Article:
At the April 2010 General Conference of the LDS Church, Apostle Dallin Oaks spoke about Mormonism’s priesthood power and how it should be used to heal the sick. “There are five parts to the use of priesthood authority to bless the sick,” he said, “(1) the anointing, (2) the sealing of the anointing, (3) faith, (4) the words of the blessing, and (5) the will of the Lord.” Mr. Oaks’ discussion of four of the five parts brought no surprises, but his remarks concerning the part he called “the words of the blessing” did raise some questions in my mind.
Mr. Oaks explained that the words spoken after the anointing has been sealed or affirmed “can be very important” but they are not an “essential element” of the ordinance. He said,
“Ideally, the elder who officiates will be so in tune with the Spirit of the Lord that he will know and declare the will of the Lord in the words of the blessing. Brigham Young taught priesthood holders, ‘It is your privilege and duty to live so that you know when the word of the Lord is spoken to you and when the mind of the Lord is revealed to you.’ When that happens, the spoken blessing is fulfilled literally and miraculously… For a variety of causes, every elder experiences increases and decreases in his level of sensitivity to the promptings of the Spirit. Every elder who gives a blessing is subject to influence by what he desires for the person afflicted. Each of these and other mortal imperfections can influence the words we speak.
“Fortunately, the words spoken in a healing blessing are not essential to its healing effect. If faith is sufficient and if the Lord wills it, the afflicted person will be healed or blessed whether the officiator speaks those words or not. Conversely, if the officiator yields to personal desire or inexperience and gives commands or words of blessing in excess of what the Lord chooses to bestow according to the faith of the individual, those words will not be fulfilled. Consequently, brethren, no elder should ever hesitate to participate in a healing blessing because of fear that he will not know what to say. The words spoken in a healing blessing can edify and energize the faith of those who hear them, but the effect of the blessing is dependent upon faith and the Lord’s will, not upon the words spoken by the elder who officiated.”
I had always thought the words spoken in an LDS healing blessing were supposed to be words of hope and comfort specifically given by God to the person receiving the blessing (with the priesthood holder as a conduit). So Mr. Oaks’ teaching made me wonder; because, to me, if someone is supposed to be declaring the word and will of God for me personally or for someone I love, I would expect those words to always be very important – and to be true.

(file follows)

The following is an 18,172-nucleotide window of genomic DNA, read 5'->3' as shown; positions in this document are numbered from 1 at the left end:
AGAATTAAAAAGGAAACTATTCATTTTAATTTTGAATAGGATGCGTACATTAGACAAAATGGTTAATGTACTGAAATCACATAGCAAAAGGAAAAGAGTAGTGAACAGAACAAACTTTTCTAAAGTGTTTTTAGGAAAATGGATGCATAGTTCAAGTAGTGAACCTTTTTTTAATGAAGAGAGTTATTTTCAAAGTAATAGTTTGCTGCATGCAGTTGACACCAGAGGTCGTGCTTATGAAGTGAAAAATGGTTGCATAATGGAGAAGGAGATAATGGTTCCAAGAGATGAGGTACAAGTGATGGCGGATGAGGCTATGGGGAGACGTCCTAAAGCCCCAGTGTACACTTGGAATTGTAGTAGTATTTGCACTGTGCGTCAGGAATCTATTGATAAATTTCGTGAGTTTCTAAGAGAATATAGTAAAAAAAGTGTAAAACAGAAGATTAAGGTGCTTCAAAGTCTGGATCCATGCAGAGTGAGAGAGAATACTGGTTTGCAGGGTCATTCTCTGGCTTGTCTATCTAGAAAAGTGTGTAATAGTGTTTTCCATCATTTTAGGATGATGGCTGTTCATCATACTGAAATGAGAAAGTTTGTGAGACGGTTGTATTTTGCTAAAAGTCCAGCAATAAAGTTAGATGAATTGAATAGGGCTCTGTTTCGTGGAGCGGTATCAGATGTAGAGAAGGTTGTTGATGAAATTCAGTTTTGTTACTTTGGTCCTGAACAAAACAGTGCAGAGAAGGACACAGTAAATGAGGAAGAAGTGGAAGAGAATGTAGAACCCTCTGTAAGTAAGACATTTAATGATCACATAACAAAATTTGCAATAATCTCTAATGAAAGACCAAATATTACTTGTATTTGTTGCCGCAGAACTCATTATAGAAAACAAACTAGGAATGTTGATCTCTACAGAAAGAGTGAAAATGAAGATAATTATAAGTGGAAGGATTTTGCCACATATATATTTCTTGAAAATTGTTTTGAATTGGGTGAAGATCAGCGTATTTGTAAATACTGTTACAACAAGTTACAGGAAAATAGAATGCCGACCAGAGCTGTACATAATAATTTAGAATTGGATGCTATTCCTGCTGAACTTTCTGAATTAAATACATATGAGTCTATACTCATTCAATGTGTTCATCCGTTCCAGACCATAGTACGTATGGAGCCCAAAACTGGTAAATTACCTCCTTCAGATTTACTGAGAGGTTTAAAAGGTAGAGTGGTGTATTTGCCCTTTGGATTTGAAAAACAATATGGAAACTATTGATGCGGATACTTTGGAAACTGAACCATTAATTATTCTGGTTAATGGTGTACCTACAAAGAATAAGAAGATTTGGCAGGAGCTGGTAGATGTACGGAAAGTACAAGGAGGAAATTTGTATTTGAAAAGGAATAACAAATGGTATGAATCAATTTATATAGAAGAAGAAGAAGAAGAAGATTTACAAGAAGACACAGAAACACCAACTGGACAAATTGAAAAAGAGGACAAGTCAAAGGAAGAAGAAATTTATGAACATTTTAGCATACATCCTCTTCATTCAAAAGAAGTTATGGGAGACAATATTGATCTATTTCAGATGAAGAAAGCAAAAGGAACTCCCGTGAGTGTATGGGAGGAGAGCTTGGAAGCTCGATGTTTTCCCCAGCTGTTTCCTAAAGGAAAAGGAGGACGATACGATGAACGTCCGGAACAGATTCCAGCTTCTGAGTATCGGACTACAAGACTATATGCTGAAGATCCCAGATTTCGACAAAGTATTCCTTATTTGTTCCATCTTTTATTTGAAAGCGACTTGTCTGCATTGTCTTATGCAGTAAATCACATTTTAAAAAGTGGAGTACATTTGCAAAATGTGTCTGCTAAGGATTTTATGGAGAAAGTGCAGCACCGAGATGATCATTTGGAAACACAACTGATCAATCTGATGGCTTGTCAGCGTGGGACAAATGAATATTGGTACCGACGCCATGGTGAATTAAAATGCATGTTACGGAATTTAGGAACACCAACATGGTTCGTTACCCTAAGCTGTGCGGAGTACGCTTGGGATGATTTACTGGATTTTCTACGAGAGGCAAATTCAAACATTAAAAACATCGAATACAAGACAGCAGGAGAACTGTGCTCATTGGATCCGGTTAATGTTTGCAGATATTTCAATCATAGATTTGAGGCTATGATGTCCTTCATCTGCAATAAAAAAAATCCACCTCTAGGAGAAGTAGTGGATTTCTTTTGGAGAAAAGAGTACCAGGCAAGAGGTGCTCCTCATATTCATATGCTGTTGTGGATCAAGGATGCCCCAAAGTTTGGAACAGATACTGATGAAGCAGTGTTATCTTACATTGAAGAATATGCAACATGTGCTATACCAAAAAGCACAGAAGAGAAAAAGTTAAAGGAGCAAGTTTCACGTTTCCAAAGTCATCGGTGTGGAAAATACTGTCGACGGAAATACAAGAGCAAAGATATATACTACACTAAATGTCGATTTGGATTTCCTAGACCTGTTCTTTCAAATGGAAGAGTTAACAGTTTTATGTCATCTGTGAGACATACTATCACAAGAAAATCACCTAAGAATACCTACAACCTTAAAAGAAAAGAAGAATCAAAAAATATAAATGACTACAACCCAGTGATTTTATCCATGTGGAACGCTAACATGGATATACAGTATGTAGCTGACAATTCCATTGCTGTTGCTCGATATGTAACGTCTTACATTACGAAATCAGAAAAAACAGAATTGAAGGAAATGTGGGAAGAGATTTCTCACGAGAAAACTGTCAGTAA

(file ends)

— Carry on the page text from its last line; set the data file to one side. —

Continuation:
LDS.org says a “priesthood blessing“ is “a blessing given by a Melchizedek Priesthood holder, by the laying on of hands and by inspiration, to one who is sick or otherwise in need of special counsel, comfort, or healing.”
The LDS Family Guidebook states that, during the sealing of the anointing, the priesthood holder “Gives a blessing as the Spirit directs.”
MormonWiki says the priesthood holder “pronounces a blessing through the promptings of the Lord. In order to give priesthood blessings, priesthood-holders must keep themselves worthy of this divine and sacred power. The purpose of a priesthood blessing is to provide healing, comfort, and counsel to the person seeking it…Through priesthood blessings, the Lord is able to communicate through words with the seeker…Priesthood blessings are always revelatory and can be prophetic.”
An LDS missionary, Stephanie, called me recently to follow up on a resource the Church had sent me. So I asked Stephanie if she could explain this part of the LDS healing blessing. She told me healing blessings reflect God’s word to the individual receiving the blessing. She added that, since we’re human, sometimes the words reflect wishful thinking on the part of the person pronouncing the blessing, but generally speaking, the words of the blessing are what God wants the person to hear (to uplift and encourage, etc).
So, according to the pro-LDS sources I consulted, the words of the blessing are meant to be a conduit of communication from the Lord to the person receiving the blessing; they are received by the person as prophetic and inspired; they are understood to be words that “declare the will of the Lord”…but sometimes, maybe many times, they don’t.
Mr. Oaks says the words are not essential to the efficacy of the healing blessing. So why does the officiator speak at all? Why even risk giving false hope or a false revelation? I have no doubt that the men pronouncing the blessings have the best of intentions, but it is a very serious thing to speak for God when He has not actually spoken (see Ezekiel 13:1-8).
Mr. Oaks told priesthood holders that they should not “fear” or worry about what to say when they ostensibly speak for the Lord during healing blessings. This is very bad — and unbiblical – advice. Would a true apostle of God give such counsel? For God Himself says,
“to those who prophesy from their own hearts: ‘Hear the word of the Lord!’ Thus says the Lord God, Woe to the foolish prophets who follow their own spirit, and have seen nothing!” (Ezekiel 13:2-3)